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Open AccessArticle
Comparison of the Peripheral Reactive Hyperemia Index with Myocardial Perfusion Reserve by 82Rb PET/CT in HIV-Infected Patients
Diagnostics 2017, 7(2), 31; doi:10.3390/diagnostics7020031 -
Abstract
After the introduction of antiretroviral therapy (ART) the life expectancy of patients infected with human immunodeficiency virus (HIV) is now approaching that of the general population and the importance of non-AIDS co-morbidities is increasing. Specifically, the risk of coronary artery disease (CAD) seems
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After the introduction of antiretroviral therapy (ART) the life expectancy of patients infected with human immunodeficiency virus (HIV) is now approaching that of the general population and the importance of non-AIDS co-morbidities is increasing. Specifically, the risk of coronary artery disease (CAD) seems to be higher in HIV-infected patients and an accurate risk prediction of CAD is of high importance for optimal long term treatment. In this study, we assessed the correlation of the endoPAT, which is an office-based CVD screening tool with the myocardial perfusion reserve by 82-rubidium PET/CT. We measured the reactive hyperemia index, which is a measure of the endothelial responsiveness, by the use of an endoPAT device (Itamar Medical, Caesarea, Israel) in 48 ART treated HIV-infected patients with high CD 4 cell counts and viral suppression (HIV-RNA < 20 copies/mL), who had previously undergone measurement of the myocardial perfusion reserve by 82-rubidium PET/CT for study purposes. We found an inverse correlation between the reactive hyperemia index and the myocardial perfusion reserve which most likely indicates different vascular physiology. This study did not find evidence to suggest the immediate implementation of the reactive hyperemia index as a screening tool for early coronary artery disease in well-treated HIV-infected patients pending further validation in larger prospective studies. Full article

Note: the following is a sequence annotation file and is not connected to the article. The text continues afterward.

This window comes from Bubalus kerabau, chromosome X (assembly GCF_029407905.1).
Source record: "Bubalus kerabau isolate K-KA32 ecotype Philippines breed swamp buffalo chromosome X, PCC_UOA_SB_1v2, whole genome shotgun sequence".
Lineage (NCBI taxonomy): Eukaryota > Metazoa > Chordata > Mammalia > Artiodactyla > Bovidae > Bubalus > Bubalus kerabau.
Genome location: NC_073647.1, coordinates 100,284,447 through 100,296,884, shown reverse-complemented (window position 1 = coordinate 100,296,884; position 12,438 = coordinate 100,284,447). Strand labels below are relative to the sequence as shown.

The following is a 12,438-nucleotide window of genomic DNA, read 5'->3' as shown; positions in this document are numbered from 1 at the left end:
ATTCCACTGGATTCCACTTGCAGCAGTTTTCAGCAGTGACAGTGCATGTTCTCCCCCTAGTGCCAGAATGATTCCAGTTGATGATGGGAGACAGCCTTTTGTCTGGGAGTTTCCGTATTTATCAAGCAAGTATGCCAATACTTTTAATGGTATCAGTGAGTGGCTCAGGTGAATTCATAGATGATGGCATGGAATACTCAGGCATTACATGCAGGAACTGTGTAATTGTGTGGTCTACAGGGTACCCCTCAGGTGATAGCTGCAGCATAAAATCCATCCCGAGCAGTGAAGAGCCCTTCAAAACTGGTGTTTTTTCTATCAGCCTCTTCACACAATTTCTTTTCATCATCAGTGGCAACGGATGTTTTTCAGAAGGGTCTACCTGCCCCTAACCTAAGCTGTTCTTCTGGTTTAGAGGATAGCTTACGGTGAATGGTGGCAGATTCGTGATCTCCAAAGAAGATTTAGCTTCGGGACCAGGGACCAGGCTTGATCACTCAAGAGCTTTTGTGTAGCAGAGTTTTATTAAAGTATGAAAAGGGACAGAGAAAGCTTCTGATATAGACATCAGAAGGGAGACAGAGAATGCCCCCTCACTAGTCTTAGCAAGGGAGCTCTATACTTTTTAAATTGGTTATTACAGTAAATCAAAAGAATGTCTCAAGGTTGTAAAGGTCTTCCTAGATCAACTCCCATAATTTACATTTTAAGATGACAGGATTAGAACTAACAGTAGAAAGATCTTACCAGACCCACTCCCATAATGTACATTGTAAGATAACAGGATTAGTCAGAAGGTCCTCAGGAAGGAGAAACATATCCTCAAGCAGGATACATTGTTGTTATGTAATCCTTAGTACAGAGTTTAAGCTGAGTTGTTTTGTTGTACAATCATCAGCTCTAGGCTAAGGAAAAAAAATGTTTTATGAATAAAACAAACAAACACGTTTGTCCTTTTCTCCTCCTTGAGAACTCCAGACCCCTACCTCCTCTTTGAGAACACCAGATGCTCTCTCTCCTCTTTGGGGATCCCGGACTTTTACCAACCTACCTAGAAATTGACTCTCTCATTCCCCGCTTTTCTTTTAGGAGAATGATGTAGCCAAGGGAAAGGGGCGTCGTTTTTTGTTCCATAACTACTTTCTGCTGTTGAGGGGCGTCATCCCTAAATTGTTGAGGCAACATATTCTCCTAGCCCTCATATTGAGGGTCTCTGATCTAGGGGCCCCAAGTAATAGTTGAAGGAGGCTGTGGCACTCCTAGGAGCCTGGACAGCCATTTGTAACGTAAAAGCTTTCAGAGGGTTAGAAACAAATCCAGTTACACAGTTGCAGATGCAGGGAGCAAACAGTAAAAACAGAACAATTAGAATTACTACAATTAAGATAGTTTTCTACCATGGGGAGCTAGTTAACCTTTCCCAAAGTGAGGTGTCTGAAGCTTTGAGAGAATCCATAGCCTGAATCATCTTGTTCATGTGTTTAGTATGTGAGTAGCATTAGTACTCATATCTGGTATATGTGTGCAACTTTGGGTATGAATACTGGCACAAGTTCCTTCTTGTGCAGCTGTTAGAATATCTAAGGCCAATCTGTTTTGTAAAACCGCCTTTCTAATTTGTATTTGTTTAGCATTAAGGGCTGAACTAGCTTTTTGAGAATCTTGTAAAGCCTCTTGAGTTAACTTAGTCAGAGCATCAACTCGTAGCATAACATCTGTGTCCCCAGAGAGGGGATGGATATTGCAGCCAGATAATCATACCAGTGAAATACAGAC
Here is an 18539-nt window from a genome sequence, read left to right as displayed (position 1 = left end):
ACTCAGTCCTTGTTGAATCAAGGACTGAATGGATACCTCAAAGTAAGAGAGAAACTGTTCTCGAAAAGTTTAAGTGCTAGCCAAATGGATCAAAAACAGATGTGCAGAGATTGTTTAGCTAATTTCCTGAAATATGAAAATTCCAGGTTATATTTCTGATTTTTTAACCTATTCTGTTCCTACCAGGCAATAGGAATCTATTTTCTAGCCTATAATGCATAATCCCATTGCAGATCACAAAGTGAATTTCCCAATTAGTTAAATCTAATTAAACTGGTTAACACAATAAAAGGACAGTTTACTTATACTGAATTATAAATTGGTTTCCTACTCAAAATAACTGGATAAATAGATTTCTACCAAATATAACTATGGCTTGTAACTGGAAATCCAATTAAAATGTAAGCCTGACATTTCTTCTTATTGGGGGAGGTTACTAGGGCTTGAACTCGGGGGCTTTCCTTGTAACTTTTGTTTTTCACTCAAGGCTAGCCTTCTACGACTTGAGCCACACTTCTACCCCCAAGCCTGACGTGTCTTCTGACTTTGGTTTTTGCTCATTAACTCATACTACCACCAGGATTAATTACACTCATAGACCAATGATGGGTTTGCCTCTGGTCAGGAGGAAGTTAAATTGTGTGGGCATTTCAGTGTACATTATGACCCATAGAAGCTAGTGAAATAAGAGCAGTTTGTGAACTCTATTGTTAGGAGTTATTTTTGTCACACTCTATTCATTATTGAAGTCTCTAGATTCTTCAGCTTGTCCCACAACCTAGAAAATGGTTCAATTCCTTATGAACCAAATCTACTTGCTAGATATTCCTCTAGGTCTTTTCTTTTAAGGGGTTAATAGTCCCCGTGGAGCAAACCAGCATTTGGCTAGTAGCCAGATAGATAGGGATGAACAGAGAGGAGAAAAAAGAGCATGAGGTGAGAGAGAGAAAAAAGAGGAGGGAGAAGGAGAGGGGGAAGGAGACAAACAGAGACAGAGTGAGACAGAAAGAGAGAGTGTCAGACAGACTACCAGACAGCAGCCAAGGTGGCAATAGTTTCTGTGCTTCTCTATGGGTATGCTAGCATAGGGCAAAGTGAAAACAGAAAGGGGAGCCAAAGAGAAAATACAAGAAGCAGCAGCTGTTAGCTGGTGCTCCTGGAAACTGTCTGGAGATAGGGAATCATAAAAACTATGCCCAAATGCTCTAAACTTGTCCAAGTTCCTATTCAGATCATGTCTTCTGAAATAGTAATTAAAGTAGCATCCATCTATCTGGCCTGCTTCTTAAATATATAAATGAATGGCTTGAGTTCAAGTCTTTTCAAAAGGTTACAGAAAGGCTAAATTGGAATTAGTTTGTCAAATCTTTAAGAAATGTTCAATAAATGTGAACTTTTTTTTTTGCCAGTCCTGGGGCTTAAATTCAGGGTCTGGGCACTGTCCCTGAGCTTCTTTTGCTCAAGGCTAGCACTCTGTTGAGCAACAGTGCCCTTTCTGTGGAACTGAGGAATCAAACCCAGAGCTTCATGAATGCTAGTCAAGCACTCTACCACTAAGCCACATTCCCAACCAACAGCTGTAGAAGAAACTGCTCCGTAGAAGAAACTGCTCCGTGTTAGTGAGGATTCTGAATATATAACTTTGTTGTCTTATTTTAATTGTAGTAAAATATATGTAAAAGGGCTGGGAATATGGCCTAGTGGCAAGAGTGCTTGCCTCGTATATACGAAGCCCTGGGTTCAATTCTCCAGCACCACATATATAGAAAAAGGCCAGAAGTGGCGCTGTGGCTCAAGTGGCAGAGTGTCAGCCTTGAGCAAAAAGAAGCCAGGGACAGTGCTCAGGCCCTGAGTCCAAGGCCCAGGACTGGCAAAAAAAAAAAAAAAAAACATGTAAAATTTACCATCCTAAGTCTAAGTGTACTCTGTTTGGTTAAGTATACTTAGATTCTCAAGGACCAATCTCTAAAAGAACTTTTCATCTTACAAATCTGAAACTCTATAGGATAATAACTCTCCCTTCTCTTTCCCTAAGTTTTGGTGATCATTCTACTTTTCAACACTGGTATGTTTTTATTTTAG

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Open AccessReview
Analytical Tools to Improve Optimization Procedures for Lateral Flow Assays
Diagnostics 2017, 7(2), 29; doi:10.3390/diagnostics7020029 -
Abstract
Immunochromatographic or lateral flow assays (LFAs) are inexpensive, easy to use, point-of-care medical diagnostic tests that are found in arenas ranging from a doctor’s office in Manhattan to a rural medical clinic in low resource settings. The simplicity in the LFA itself belies
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Immunochromatographic or lateral flow assays (LFAs) are inexpensive, easy to use, point-of-care medical diagnostic tests that are found in arenas ranging from a doctor’s office in Manhattan to a rural medical clinic in low resource settings. The simplicity in the LFA itself belies the complex task of optimization required to make the test sensitive, rapid and easy to use. Currently, the manufacturers develop LFAs by empirical optimization of material components (e.g., analytical membranes, conjugate pads and sample pads), biological reagents (e.g., antibodies, blocking reagents and buffers) and the design of delivery geometry. In this paper, we will review conventional optimization and then focus on the latter and outline analytical tools, such as dynamic light scattering and optical biosensors, as well as methods, such as microfluidic flow design and mechanistic models. We are applying these tools to find non-obvious optima of lateral flow assays for improved sensitivity, specificity and manufacturing robustness. Full article